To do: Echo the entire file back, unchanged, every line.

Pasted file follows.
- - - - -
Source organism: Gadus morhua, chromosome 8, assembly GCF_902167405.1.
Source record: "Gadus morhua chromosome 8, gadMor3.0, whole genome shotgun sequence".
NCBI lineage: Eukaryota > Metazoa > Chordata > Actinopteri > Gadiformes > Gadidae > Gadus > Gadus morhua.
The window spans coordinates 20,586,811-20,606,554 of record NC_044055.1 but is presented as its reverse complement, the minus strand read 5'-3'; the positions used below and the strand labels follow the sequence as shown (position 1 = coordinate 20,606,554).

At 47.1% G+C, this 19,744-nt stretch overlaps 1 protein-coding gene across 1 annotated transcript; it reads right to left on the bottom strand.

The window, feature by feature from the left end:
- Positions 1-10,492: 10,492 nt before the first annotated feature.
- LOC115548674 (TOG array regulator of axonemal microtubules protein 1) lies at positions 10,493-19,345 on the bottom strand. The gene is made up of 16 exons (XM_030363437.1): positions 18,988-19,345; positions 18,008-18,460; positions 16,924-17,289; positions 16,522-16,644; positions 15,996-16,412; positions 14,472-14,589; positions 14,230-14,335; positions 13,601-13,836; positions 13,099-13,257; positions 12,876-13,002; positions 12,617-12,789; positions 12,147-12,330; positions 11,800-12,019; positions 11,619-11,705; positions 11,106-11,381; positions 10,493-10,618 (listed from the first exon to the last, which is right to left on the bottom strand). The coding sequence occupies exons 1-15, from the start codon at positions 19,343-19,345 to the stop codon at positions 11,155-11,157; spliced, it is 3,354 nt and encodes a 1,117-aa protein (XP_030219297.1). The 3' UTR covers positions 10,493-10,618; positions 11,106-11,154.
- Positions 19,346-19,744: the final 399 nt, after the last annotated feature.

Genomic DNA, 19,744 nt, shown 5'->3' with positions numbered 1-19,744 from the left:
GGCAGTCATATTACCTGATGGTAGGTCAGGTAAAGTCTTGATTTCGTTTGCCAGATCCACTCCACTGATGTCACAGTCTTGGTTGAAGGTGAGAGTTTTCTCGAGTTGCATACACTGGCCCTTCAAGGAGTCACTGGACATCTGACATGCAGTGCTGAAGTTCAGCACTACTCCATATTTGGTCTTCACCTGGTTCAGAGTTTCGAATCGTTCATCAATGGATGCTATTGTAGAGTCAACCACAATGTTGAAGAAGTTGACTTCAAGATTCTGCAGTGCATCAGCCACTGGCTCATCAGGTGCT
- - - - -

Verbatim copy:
Source organism: Gadus morhua, chromosome 8, assembly GCF_902167405.1.
Source record: "Gadus morhua chromosome 8, gadMor3.0, whole genome shotgun sequence".
NCBI lineage: Eukaryota > Metazoa > Chordata > Actinopteri > Gadiformes > Gadidae > Gadus > Gadus morhua.
The window spans coordinates 20,586,811-20,606,554 of record NC_044055.1 but is presented as its reverse complement, the minus strand read 5'-3'; the positions used below and the strand labels follow the sequence as shown (position 1 = coordinate 20,606,554).

At 47.1% G+C, this 19,744-nt stretch overlaps 1 protein-coding gene across 1 annotated transcript; it reads right to left on the bottom strand.

The window, feature by feature from the left end:
- Positions 1-10,492: 10,492 nt before the first annotated feature.
- LOC115548674 (TOG array regulator of axonemal microtubules protein 1) lies at positions 10,493-19,345 on the bottom strand. The gene is made up of 16 exons (XM_030363437.1): positions 18,988-19,345; positions 18,008-18,460; positions 16,924-17,289; positions 16,522-16,644; positions 15,996-16,412; positions 14,472-14,589; positions 14,230-14,335; positions 13,601-13,836; positions 13,099-13,257; positions 12,876-13,002; positions 12,617-12,789; positions 12,147-12,330; positions 11,800-12,019; positions 11,619-11,705; positions 11,106-11,381; positions 10,493-10,618 (listed from the first exon to the last, which is right to left on the bottom strand). The coding sequence occupies exons 1-15, from the start codon at positions 19,343-19,345 to the stop codon at positions 11,155-11,157; spliced, it is 3,354 nt and encodes a 1,117-aa protein (XP_030219297.1). The 3' UTR covers positions 10,493-10,618; positions 11,106-11,154.
- Positions 19,346-19,744: the final 399 nt, after the last annotated feature.

Genomic DNA, 19,744 nt, shown 5'->3' with positions numbered 1-19,744 from the left:
GGCAGTCATATTACCTGATGGTAGGTCAGGTAAAGTCTTGATTTCGTTTGCCAGATCCACTCCACTGATGTCACAGTCTTGGTTGAAGGTGAGAGTTTTCTCGAGTTGCATACACTGGCCCTTCAAGGAGTCACTGGACATCTGACATGCAGTGCTGAAGTTCAGCACTACTCCATATTTGGTCTTCACCTGGTTCAGAGTTTCGAATCGTTCATCAATGGATGCTATTGTAGAGTCAACCACAATGTTGAAGAAGTTGACTTCAAGATTCTGCAGTGCATCAGCCACTGGCTCATCAGGTGCT